C – South Hadley Riverside Parks

[Park in the South Hadley Library parking lot.  Parks are to the southwest of the parking lot.]

South Hadley Riverside Parks have great views of the Holyoke Dam and the South Hadley Canal System.  This is a system of three parks that runs north to south along the Connecticut River.  Gatehouse Park is along the dam and is the northernmost of the three parks.  It has a nice view of the library on the hill.   Texon Park is along the river’s edge and is the middle park.  It has a nice view of the Muller Bridge to the northwest.  Lower Riverside Park is the southernmost and holds the lock system of the South Hadley Canal.  Texon Park has an overlook close to the Holyoke Dam and has an eel lift.  The former Carew Paper Mill and then later known as the Texon Mill was in this Texon Park.  Likewise, the Glasgow Mill was here and its parent company the Hadley Cotton Mill is still visible across the river.

The outside masonry of the Holyoke Dam is made from fitted and numbered pieces that were quarried in Vinalhaven, Maine.  The inside of the dam is made of rubble granite that was quarried a mile down the river in Holyoke.  The Holyoke Dam was the longest in the world when it was constructed.  Gatehouse Park has an apron of the dam to its south.  The gatehouses were built in the 1930s to help control the South Hadley Canal.  A tiny replica of the canal is inside the fences to your north.  In the Lower Riverside Park, there is much to see and a great deal of history.  The South Hadley Canal was built in 1795 to help transport cargo boats upstream to Northampton.  The Great Falls at this location dropped 60 feet within a mile.  Boats could not get through so a navigational canal was built.  This was the first canal for navigation in North America.  It is 2.5 miles long and was lined with packed clay.  To get boats to the height of the canal an inclined plane was used.  It had a flat-backed cart with an oversized rear wheel.  The boat was placed into the large cart and hauled up the incline.  This lasted for only 10 years when a system of 5 locks replaced it.  Water was pumped from the river into a lock and then the boat could advance through the lock system step by step.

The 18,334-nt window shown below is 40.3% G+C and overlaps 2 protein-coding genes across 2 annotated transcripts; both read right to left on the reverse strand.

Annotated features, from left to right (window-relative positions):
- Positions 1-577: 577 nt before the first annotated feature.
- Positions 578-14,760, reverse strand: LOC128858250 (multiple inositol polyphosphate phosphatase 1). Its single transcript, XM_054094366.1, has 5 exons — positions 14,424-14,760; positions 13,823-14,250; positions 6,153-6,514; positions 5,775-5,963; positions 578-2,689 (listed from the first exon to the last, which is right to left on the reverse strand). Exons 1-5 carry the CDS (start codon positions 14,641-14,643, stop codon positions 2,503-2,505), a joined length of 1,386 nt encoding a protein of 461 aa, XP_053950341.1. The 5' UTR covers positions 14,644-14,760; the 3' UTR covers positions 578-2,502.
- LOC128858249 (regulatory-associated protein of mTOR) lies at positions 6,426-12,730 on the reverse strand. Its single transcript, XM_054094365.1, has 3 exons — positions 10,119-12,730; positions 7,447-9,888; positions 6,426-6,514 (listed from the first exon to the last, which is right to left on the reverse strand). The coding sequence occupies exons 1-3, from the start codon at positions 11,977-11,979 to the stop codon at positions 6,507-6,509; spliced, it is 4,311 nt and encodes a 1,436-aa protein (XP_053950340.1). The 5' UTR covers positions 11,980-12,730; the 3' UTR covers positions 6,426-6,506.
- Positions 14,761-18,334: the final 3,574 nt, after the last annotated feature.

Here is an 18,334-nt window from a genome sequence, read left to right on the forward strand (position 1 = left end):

Along the river’s edge in Lower Riverside Park, there were at first a sawmill and a grist mill along with the Lathrop Mill.  By the 1840s, there were 11 small mills.  In 1846, these mills all burnt in a massive fire.  Included in these were the Ames and the Lathrop Paper Mills.  This allowed Holyoke to apply for water permits to construct a riverwide dam.  The Carew Paper Mill in 1848 and the Hampshire Paper Mill in 1865 were built in Texon Park and the Glasgow Mill in 1848 in Riverside Park.